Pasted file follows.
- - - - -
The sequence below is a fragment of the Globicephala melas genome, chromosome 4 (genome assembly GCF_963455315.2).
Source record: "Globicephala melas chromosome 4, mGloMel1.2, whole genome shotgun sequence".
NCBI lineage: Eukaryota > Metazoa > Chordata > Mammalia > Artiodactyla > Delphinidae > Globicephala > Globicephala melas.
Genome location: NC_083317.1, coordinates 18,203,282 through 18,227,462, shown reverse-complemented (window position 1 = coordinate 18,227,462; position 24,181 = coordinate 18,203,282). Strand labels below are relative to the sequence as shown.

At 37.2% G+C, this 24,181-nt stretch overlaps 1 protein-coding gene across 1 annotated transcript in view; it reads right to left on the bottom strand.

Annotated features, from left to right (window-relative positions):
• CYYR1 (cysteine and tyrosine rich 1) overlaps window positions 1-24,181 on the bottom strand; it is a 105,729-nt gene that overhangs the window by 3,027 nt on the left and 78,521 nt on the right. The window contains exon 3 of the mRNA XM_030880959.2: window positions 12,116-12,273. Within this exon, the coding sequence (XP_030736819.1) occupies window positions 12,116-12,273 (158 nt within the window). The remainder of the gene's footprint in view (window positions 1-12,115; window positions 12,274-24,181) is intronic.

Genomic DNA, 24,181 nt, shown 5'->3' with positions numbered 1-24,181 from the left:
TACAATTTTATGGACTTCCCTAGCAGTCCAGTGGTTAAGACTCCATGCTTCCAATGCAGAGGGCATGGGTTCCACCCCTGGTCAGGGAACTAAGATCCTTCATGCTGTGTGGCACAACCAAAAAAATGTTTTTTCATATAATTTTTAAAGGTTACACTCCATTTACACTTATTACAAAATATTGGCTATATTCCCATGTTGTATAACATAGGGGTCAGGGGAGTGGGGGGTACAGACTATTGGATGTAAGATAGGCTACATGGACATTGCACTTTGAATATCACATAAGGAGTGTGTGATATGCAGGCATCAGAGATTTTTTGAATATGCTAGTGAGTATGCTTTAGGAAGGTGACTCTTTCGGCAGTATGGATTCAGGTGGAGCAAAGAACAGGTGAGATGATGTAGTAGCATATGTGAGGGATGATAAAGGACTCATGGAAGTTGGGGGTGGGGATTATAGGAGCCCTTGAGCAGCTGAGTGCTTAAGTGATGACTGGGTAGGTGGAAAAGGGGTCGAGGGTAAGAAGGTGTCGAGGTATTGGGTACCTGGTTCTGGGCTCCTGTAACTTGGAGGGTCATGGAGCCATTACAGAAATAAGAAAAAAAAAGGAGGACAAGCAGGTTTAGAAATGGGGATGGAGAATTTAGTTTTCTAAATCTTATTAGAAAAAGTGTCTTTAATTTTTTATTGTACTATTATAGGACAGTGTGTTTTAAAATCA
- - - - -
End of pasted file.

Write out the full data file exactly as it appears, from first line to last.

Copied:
The sequence below is a fragment of the Globicephala melas genome, chromosome 4 (genome assembly GCF_963455315.2).
Source record: "Globicephala melas chromosome 4, mGloMel1.2, whole genome shotgun sequence".
NCBI lineage: Eukaryota > Metazoa > Chordata > Mammalia > Artiodactyla > Delphinidae > Globicephala > Globicephala melas.
Genome location: NC_083317.1, coordinates 18,203,282 through 18,227,462, shown reverse-complemented (window position 1 = coordinate 18,227,462; position 24,181 = coordinate 18,203,282). Strand labels below are relative to the sequence as shown.

At 37.2% G+C, this 24,181-nt stretch overlaps 1 protein-coding gene across 1 annotated transcript in view; it reads right to left on the bottom strand.

Annotated features, from left to right (window-relative positions):
• CYYR1 (cysteine and tyrosine rich 1) overlaps window positions 1-24,181 on the bottom strand; it is a 105,729-nt gene that overhangs the window by 3,027 nt on the left and 78,521 nt on the right. The window contains exon 3 of the mRNA XM_030880959.2: window positions 12,116-12,273. Within this exon, the coding sequence (XP_030736819.1) occupies window positions 12,116-12,273 (158 nt within the window). The remainder of the gene's footprint in view (window positions 1-12,115; window positions 12,274-24,181) is intronic.

Genomic DNA, 24,181 nt, shown 5'->3' with positions numbered 1-24,181 from the left:
TACAATTTTATGGACTTCCCTAGCAGTCCAGTGGTTAAGACTCCATGCTTCCAATGCAGAGGGCATGGGTTCCACCCCTGGTCAGGGAACTAAGATCCTTCATGCTGTGTGGCACAACCAAAAAAATGTTTTTTCATATAATTTTTAAAGGTTACACTCCATTTACACTTATTACAAAATATTGGCTATATTCCCATGTTGTATAACATAGGGGTCAGGGGAGTGGGGGGTACAGACTATTGGATGTAAGATAGGCTACATGGACATTGCACTTTGAATATCACATAAGGAGTGTGTGATATGCAGGCATCAGAGATTTTTTGAATATGCTAGTGAGTATGCTTTAGGAAGGTGACTCTTTCGGCAGTATGGATTCAGGTGGAGCAAAGAACAGGTGAGATGATGTAGTAGCATATGTGAGGGATGATAAAGGACTCATGGAAGTTGGGGGTGGGGATTATAGGAGCCCTTGAGCAGCTGAGTGCTTAAGTGATGACTGGGTAGGTGGAAAAGGGGTCGAGGGTAAGAAGGTGTCGAGGTATTGGGTACCTGGTTCTGGGCTCCTGTAACTTGGAGGGTCATGGAGCCATTACAGAAATAAGAAAAAAAAAGGAGGACAAGCAGGTTTAGAAATGGGGATGGAGAATTTAGTTTTCTAAATCTTATTAGAAAAAGTGTCTTTAATTTTTTATTGTACTATTATAGGACAGTGTGTTTTAAAATCA